Up in Smoke: America’s Tobacco Use Trends are Burning Up Employment Prospects for Low Wage Earners
June 23rd, 2017 by David Minces
The inverse correlation between smoking and income
While smoking has been declining since the 1960s, it has not declined at the same rate for everyone. Between 1966 and 2015, the population of college degree holders who smoked dropped by 83%. Meanwhile, the decline for high school graduate smokers was only 52%. Even worse, the decrease in the smoking population for those who had not completed high school was under 40%, or less than one-half of the decrease for college degree holders. Smoking is yet another wedge in the deepening class divide that impacts America as a whole. Many people turn to smoking when they feel stressed. Thus, it is not surprising that low income Americans are the most likely to smoke. The stress of unemployment and low wages adds fuel to the fire that lights up their cigarettes. In the meantime, the tobacco industry has capitalized on capturing the poorer demographic. Their advertising targets the low income market. All this creates a vicious cycle of smoking. Financial hardship leads to smoking, and smoker status bars people from many jobs. With that in mind, we must turn our attention to the lack of smoker protections here in the Lone Star State. Texas is one of the few states that does not have laws protecting employees’ off-duty activities like smoking. Texan employers can legally decline to hire smokers, as they are not considered a protected class. Would adopting protections for employees who smoke benefit the lower income brackets and Texas as a whole?
Nicotine addiction is not considered a disability
Many of those who are addicted to nicotine would consider their addiction to be a disability. After all, the Americans with Disabilities Act (ADA) protects alcoholism and other substance addictions. Thus, it is within reason to expect accommodations for nicotine addicts, such as designated smoking areas or smoking breaks. Smokers may, at least, expect protections from discrimination because of their smoking habit. Yet, employers do not have to provide any of those services. Federal court cases such as Brashear v. Simms have found that nicotine addiction is not protected by the ADA. In fact, the ADA may further hinder smoking in the workplace. Those with disabilities such as asthma and allergies may need their workplace to be completely smoke free. This forces employers who may otherwise be content with having smokers in the workplace to avoid hiring them.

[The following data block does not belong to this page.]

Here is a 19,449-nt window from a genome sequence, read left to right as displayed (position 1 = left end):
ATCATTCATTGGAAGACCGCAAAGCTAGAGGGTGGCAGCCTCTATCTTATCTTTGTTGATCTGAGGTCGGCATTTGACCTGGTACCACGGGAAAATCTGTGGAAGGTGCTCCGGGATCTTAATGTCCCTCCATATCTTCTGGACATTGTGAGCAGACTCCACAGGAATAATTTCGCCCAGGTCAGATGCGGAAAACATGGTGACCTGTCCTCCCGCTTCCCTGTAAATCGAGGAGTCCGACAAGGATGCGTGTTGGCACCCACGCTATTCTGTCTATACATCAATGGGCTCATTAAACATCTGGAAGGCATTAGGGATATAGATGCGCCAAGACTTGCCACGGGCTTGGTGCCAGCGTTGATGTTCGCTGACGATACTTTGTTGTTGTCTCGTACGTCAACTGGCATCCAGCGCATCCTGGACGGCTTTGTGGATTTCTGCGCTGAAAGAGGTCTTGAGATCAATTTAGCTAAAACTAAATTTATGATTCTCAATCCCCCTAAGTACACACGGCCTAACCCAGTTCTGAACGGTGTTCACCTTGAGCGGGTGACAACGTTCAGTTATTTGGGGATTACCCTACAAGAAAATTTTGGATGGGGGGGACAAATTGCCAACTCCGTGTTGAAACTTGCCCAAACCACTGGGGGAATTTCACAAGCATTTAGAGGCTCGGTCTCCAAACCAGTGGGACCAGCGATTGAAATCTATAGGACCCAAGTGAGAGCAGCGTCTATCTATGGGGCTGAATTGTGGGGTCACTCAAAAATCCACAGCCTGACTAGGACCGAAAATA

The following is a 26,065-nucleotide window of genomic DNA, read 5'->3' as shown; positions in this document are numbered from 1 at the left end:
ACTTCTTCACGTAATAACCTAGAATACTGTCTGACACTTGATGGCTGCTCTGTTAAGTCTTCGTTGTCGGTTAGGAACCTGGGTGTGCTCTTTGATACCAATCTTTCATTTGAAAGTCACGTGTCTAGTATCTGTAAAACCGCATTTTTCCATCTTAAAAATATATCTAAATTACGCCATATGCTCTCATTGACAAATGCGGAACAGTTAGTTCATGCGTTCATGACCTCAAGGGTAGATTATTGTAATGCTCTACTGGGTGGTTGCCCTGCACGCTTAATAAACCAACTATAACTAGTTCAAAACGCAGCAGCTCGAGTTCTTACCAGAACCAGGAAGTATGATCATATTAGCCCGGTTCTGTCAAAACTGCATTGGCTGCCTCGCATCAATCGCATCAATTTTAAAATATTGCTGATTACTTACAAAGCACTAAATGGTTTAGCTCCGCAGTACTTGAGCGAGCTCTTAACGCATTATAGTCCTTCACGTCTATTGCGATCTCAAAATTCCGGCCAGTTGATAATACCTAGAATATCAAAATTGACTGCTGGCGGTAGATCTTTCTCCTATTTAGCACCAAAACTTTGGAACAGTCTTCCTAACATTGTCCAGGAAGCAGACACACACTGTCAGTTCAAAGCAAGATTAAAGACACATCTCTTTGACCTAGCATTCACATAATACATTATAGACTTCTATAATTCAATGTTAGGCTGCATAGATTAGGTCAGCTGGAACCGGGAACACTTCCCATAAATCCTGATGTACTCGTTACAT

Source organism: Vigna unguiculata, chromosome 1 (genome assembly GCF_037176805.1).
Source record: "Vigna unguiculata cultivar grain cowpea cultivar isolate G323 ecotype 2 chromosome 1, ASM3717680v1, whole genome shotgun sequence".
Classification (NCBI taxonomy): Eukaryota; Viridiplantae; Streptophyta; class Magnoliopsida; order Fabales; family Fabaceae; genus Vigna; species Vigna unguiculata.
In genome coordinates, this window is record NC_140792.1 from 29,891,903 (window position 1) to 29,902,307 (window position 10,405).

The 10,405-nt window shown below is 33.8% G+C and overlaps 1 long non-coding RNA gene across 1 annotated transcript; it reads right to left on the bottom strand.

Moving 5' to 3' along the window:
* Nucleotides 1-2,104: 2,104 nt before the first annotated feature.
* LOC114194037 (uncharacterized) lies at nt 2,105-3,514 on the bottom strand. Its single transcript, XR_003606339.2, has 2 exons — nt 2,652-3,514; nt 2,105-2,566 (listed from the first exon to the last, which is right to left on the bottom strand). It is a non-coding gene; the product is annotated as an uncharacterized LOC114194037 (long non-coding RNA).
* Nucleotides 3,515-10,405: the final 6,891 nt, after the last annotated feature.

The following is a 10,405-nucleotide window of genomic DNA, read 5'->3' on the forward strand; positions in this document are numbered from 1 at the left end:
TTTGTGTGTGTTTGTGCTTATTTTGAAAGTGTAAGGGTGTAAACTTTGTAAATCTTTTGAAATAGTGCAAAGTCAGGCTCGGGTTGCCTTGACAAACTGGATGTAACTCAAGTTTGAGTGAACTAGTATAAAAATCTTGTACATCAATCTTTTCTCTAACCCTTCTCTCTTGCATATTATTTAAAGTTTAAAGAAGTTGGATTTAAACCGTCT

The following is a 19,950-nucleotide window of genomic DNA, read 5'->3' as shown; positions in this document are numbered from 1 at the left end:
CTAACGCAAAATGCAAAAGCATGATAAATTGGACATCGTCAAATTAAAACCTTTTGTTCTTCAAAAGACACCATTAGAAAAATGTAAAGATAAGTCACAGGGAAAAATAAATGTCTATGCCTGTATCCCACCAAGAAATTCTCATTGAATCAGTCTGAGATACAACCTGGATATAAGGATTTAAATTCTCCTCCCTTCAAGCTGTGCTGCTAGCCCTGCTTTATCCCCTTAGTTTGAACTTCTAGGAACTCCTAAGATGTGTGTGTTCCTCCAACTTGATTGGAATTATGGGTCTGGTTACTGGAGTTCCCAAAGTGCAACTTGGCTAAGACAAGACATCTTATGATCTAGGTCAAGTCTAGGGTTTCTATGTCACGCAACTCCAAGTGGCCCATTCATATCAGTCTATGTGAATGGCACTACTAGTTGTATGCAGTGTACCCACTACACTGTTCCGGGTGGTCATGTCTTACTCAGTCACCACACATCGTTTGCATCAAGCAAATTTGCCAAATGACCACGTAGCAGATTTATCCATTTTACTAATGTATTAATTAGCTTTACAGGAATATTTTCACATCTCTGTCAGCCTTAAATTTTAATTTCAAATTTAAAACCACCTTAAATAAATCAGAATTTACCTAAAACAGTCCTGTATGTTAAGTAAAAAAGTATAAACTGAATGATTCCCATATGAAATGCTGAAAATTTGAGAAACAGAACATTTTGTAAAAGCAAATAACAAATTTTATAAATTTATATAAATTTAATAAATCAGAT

Legal discrimination against smokers
Under Texas’ employment laws, employers do not have to accommodate for smokers. Employers do not have to give employees smoking breaks or provide smoking areas. Traces of tobacco including tobacco smell can be enough to warrant termination. In fact, employers are even allowed to say that employees are not allowed to smoke, on-duty or off-duty. For the most part, as long as employers have clear written policies on tobacco use, they are in the clear.
The majority of states are not as employer-friendly as Texas with regards to smoking, but discrimination against smokers exists even in the most employer-restrictive states. Most nonprofits and healthcare companies are exempt from smoker protections.
Should we do more to protect smokers from adverse employment actions?
Many believe that Texas should join 29 other states and the District of Columbia and make laws protecting off-duty activities such as smoking. Lack of off-duty protections for employees allows employers to infringe upon employee privacy. Anti-smoking laws disproportionately harm the poor, who are more likely to smoke. This may contribute to the vicious cycle of poverty and diminished health.
On the other hand, laws protecting smokers would come at the expense of employer rights. These rights are important to many in Texas, an at-will employment state. Smoking makes employees less healthy. When employees take too many sick days, this harms a business’s bottom line. Companies that offer health insurance also have to pay higher premiums for smokers. This is because health insurance companies tend to charge smokers more than nonsmokers. Smoker protections may even harm nicotine addicts in the long run. Without economic pressures, smokers may not have incentive to quit.
The future of smoking
Amendments to the ADA to protect nicotine addiction have been proposed. Though these proposals have existed for a decade, they still do not seem close to passing.
There are two opposing arguments to this issue. If we protect smokers from employment discrimination, they could experience lower levels of unemployment and poverty and would be more likely to kick the habit. Or, if we continue to allow employers to discriminate based on smoking status, smokers could be incentivized to quit to get employment. What are your thoughts on smoking restrictions in the workplace? Opening a dialogue about tobacco use and the disproportionate impact it has on the country’s lower wage earners is a step towards a healthier, wealthier, smoke-free America.
Comments are closed.